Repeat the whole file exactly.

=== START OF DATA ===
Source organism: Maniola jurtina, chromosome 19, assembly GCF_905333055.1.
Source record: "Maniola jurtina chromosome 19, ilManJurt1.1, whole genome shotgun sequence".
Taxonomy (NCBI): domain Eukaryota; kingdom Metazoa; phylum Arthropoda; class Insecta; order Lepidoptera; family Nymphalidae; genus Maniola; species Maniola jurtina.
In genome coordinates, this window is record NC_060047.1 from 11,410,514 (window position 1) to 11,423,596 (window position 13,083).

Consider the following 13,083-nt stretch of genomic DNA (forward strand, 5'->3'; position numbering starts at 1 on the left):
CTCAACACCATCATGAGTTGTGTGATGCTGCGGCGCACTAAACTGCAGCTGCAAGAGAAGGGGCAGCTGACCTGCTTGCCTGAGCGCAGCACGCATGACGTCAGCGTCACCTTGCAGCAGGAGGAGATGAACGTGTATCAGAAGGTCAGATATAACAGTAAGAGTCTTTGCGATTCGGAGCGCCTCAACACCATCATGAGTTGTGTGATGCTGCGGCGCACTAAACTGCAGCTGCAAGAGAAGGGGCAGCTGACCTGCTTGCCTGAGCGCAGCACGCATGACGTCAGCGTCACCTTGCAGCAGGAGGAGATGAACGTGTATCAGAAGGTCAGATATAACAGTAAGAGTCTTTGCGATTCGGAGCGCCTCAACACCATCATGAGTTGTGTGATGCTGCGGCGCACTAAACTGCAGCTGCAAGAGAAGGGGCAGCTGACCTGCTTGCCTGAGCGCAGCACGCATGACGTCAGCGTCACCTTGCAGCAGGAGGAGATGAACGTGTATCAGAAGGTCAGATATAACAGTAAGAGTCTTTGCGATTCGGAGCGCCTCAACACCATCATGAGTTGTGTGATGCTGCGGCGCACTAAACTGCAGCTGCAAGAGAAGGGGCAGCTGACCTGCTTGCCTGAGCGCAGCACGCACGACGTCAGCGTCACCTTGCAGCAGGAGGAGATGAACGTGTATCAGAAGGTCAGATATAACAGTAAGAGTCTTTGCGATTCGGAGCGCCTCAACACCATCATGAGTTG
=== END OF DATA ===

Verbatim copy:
Source organism: Maniola jurtina, chromosome 19, assembly GCF_905333055.1.
Source record: "Maniola jurtina chromosome 19, ilManJurt1.1, whole genome shotgun sequence".
Taxonomy (NCBI): domain Eukaryota; kingdom Metazoa; phylum Arthropoda; class Insecta; order Lepidoptera; family Nymphalidae; genus Maniola; species Maniola jurtina.
In genome coordinates, this window is record NC_060047.1 from 11,410,514 (window position 1) to 11,423,596 (window position 13,083).

Consider the following 13,083-nt stretch of genomic DNA (forward strand, 5'->3'; position numbering starts at 1 on the left):
CTCAACACCATCATGAGTTGTGTGATGCTGCGGCGCACTAAACTGCAGCTGCAAGAGAAGGGGCAGCTGACCTGCTTGCCTGAGCGCAGCACGCATGACGTCAGCGTCACCTTGCAGCAGGAGGAGATGAACGTGTATCAGAAGGTCAGATATAACAGTAAGAGTCTTTGCGATTCGGAGCGCCTCAACACCATCATGAGTTGTGTGATGCTGCGGCGCACTAAACTGCAGCTGCAAGAGAAGGGGCAGCTGACCTGCTTGCCTGAGCGCAGCACGCATGACGTCAGCGTCACCTTGCAGCAGGAGGAGATGAACGTGTATCAGAAGGTCAGATATAACAGTAAGAGTCTTTGCGATTCGGAGCGCCTCAACACCATCATGAGTTGTGTGATGCTGCGGCGCACTAAACTGCAGCTGCAAGAGAAGGGGCAGCTGACCTGCTTGCCTGAGCGCAGCACGCATGACGTCAGCGTCACCTTGCAGCAGGAGGAGATGAACGTGTATCAGAAGGTCAGATATAACAGTAAGAGTCTTTGCGATTCGGAGCGCCTCAACACCATCATGAGTTGTGTGATGCTGCGGCGCACTAAACTGCAGCTGCAAGAGAAGGGGCAGCTGACCTGCTTGCCTGAGCGCAGCACGCACGACGTCAGCGTCACCTTGCAGCAGGAGGAGATGAACGTGTATCAGAAGGTCAGATATAACAGTAAGAGTCTTTGCGATTCGGAGCGCCTCAACACCATCATGAGTTG